At 12:53 AM, Blogger Harrison said...

Yes I agree on your point that it should not matter what language is used in the "Chinese-man" argument. I believe that the person that proposed it used the language Chinese only becuase it is a language so different from English that it would require obvious understanding to be able to converse in that language. But in any sense, it could be any language.

The book with every possible message in the world (though it is impossible) is just a representation of CBR, or Case Based Reasoning. That basically means an input for every output. The guy doesnt know the foreign language. He uses his "book", or in this case programming, to determine an output. To the guy outside he is exhibiting intelligent behavior.

Yet there is a clear difference between a person knowing watever lanaguage, and a person or robot using a definite preprogrammed input/output system.

Harrison

 
At 1:24 AM, Blogger Abednego said...

Are you sure that there is a difference? Could you define precisely what that difference is? If you say that replying in Chinese is different from understanding Chinese, can you explain exactly what that difference is, in terms of some measurable physical or chemical process?

I agree that it feels like there should be a difference, but perhaps it's all an illusion caused by our arrogant belief that understanding is an amazing unique ability that humans posess. Suppose that we create the Chinese room with such a gigantic book that it contains the answer to every possible question with at most 100,000 words in it. That's a finite number of questions, so it's theoretically possible. No one is going to ask a question longer than that, so no human could possibly tell a difference between the Chinese room and a person that understands Chinese. So here is my question: is there a difference? I would say no. In that case, the room would truly understand Chinese.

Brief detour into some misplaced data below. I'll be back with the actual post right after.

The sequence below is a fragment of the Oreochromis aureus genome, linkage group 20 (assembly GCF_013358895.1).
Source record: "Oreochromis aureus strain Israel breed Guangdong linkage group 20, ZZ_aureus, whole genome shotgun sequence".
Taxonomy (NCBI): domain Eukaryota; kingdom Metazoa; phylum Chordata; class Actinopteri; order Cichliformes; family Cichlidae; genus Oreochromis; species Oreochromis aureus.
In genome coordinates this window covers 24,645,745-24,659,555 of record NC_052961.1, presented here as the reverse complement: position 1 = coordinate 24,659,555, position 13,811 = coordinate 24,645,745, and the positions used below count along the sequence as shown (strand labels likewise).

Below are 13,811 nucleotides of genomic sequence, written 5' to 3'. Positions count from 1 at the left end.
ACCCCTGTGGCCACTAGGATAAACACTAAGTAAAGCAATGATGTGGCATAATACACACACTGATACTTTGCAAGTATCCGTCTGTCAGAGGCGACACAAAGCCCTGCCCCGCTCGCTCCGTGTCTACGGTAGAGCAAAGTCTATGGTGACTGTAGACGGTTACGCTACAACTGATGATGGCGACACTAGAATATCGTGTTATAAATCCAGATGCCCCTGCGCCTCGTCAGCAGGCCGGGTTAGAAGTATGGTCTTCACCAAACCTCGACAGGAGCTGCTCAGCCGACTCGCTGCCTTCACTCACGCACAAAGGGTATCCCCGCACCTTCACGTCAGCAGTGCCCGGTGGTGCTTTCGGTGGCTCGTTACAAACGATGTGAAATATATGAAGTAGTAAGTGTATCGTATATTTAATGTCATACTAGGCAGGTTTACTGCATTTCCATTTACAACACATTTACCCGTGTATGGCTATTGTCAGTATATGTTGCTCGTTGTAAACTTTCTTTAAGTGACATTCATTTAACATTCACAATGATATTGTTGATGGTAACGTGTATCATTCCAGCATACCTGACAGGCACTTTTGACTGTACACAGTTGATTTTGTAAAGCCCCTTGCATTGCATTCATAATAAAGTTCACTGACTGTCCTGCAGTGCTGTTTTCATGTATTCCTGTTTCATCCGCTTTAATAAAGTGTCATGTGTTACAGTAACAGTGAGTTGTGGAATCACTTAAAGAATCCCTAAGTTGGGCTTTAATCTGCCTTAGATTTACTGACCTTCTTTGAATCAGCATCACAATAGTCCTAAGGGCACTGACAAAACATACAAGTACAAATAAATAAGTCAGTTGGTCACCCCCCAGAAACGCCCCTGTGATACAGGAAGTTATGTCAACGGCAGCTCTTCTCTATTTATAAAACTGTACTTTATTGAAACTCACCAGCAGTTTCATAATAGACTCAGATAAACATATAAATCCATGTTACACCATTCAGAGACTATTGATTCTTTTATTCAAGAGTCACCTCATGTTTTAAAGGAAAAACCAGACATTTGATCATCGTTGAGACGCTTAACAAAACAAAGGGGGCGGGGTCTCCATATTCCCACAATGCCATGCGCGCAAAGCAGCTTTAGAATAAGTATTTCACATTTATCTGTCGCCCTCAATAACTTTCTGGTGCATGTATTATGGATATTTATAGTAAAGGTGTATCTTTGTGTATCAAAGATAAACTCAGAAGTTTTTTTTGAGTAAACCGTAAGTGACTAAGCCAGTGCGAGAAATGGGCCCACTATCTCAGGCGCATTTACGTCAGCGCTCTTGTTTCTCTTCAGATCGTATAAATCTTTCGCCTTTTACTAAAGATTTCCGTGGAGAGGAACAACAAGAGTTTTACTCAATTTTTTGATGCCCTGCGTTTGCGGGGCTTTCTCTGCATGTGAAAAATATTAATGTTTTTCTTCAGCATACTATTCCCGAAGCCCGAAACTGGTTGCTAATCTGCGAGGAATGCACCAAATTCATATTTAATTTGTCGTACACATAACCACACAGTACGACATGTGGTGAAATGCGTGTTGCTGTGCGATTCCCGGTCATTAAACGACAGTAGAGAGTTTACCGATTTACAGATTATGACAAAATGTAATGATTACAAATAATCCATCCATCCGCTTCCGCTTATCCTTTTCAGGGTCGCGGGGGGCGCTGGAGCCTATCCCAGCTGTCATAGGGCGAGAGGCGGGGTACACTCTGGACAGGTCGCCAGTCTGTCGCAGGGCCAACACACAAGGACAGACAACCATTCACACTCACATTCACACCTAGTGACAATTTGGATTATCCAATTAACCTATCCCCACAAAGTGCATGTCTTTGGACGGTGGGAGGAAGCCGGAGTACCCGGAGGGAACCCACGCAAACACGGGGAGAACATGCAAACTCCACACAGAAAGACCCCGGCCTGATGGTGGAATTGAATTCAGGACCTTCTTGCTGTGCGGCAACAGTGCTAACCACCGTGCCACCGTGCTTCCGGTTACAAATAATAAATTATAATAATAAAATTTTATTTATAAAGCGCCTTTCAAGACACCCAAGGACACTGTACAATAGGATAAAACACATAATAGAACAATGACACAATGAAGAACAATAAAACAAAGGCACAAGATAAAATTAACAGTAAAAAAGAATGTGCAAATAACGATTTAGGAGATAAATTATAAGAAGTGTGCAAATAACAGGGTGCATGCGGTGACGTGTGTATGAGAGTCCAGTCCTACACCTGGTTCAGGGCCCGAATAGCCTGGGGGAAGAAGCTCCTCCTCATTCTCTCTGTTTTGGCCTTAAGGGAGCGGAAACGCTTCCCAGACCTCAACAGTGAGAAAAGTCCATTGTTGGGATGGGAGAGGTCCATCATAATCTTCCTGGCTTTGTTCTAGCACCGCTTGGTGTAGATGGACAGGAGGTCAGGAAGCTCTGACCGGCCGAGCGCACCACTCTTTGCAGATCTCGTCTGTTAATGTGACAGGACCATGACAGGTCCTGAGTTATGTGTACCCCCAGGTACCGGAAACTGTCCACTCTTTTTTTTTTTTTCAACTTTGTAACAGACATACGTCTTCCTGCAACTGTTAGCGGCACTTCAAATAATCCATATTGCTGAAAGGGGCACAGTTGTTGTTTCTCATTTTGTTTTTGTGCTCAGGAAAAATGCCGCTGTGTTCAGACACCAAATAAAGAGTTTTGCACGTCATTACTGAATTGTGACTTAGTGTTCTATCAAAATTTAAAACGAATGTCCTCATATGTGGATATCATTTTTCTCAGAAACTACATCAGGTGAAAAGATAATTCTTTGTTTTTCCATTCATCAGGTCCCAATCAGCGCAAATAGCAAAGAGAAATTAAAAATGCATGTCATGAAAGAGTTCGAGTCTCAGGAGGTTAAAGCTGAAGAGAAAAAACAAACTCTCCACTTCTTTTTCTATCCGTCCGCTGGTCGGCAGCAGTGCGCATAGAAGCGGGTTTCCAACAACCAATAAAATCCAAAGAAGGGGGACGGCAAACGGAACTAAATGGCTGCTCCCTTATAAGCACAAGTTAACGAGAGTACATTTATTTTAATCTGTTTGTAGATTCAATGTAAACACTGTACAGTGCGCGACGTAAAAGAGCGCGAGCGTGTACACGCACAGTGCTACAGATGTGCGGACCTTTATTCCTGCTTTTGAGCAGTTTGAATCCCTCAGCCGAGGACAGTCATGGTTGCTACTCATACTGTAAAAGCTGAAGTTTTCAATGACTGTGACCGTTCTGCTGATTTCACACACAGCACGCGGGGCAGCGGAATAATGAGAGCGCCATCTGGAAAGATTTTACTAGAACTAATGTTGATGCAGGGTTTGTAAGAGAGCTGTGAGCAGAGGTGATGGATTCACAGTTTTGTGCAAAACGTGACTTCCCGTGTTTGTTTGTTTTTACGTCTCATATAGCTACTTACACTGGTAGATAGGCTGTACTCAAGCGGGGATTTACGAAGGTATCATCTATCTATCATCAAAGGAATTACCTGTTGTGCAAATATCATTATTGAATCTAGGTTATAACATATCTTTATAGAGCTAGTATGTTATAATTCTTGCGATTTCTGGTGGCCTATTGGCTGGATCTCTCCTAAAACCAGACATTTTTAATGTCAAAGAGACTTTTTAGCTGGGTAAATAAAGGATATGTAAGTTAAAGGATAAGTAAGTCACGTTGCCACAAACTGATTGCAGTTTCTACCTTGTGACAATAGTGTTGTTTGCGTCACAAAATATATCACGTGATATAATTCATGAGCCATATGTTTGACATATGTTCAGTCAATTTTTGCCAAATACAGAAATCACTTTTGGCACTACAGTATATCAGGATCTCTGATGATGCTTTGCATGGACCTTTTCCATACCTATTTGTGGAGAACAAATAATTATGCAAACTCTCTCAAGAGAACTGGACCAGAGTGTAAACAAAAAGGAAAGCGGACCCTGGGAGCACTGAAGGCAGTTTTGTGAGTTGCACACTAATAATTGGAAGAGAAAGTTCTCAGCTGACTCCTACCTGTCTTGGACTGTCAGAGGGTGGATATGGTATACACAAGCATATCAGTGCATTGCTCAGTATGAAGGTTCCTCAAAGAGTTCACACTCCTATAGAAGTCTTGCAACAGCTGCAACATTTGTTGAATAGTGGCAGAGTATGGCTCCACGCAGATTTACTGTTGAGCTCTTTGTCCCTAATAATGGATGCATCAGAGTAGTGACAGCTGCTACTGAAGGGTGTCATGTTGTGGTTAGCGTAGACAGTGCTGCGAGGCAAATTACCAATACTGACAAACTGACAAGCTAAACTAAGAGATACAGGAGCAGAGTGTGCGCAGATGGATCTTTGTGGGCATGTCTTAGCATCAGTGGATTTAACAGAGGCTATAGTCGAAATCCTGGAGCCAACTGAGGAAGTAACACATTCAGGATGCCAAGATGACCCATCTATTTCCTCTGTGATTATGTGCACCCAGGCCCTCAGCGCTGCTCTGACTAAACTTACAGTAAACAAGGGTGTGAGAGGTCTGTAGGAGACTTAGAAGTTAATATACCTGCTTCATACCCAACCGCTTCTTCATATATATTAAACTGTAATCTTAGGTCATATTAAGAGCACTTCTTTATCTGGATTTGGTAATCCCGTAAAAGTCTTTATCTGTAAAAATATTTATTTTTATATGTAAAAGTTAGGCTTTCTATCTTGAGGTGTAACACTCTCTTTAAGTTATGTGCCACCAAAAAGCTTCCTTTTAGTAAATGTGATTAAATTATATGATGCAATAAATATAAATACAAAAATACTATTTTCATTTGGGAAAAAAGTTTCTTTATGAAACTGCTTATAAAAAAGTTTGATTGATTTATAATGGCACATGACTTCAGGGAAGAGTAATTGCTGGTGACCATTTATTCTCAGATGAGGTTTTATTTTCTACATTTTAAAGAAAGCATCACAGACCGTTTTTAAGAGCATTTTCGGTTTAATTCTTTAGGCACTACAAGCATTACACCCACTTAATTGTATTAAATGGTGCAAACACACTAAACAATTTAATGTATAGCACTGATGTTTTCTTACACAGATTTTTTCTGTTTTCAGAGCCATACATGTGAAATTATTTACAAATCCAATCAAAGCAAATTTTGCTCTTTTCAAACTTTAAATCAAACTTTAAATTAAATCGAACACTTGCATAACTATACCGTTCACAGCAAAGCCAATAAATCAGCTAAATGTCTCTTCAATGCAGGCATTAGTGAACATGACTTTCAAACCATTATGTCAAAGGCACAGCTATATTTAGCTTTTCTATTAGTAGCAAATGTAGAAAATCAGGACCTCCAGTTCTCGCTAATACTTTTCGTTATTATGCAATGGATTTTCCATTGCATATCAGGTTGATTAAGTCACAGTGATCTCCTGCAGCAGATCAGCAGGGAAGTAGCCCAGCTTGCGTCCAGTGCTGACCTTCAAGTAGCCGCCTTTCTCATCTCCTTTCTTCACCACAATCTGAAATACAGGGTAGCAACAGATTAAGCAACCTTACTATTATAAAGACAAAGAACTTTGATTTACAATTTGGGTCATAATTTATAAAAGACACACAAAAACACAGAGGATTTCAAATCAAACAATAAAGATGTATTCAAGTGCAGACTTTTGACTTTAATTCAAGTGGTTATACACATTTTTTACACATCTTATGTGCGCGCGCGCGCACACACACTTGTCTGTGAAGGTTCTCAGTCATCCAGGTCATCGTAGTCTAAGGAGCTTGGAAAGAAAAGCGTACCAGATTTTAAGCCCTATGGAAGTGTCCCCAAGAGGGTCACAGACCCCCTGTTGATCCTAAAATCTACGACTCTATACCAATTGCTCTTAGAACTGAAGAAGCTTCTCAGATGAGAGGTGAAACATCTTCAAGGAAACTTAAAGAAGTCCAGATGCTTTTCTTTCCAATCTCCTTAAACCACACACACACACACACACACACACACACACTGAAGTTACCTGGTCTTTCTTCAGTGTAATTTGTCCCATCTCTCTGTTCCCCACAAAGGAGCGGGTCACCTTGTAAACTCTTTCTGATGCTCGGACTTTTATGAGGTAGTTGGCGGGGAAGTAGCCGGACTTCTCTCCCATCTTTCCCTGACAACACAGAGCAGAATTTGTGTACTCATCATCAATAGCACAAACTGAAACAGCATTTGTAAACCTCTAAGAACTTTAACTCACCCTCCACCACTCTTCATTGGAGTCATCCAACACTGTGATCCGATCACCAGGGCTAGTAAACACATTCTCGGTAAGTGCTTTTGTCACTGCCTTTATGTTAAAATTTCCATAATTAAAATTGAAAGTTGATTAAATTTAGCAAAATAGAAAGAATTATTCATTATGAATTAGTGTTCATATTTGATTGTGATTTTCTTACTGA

At 6:07 AM, Blogger Harrison said...

I see exactly what you are getting at, and I do recognize the logic in that. Right now, at least in terms of concept, the problem is what we define as intelligence. Can we judge intelligence by the produced result alone?

Im not necessarily taking any side on this. It really seems like there is a difference between someone that knows a language and the previous scenario. However, if we accept that intelligence is not measured from the resulting actions alone, then there will probably never be a good way to measure or even compare it. On the other hand, what makes us different from "intelligent" computer programs? This takes us into consiousness which I'll post on your other thread. I am interested to know what your opinion is, from the result in practical terms.

For example, ALICE is considered to be intelligent. However, everything she says has been predicted beforehand and a response paired with it (weak AI). Soon when we need humanoid robots to do everyday tasks though, this system becomes much less practical. Ive seen some of the projects in our school's other department on robotics, and the robots are not nearly as "intelligent" as we would like.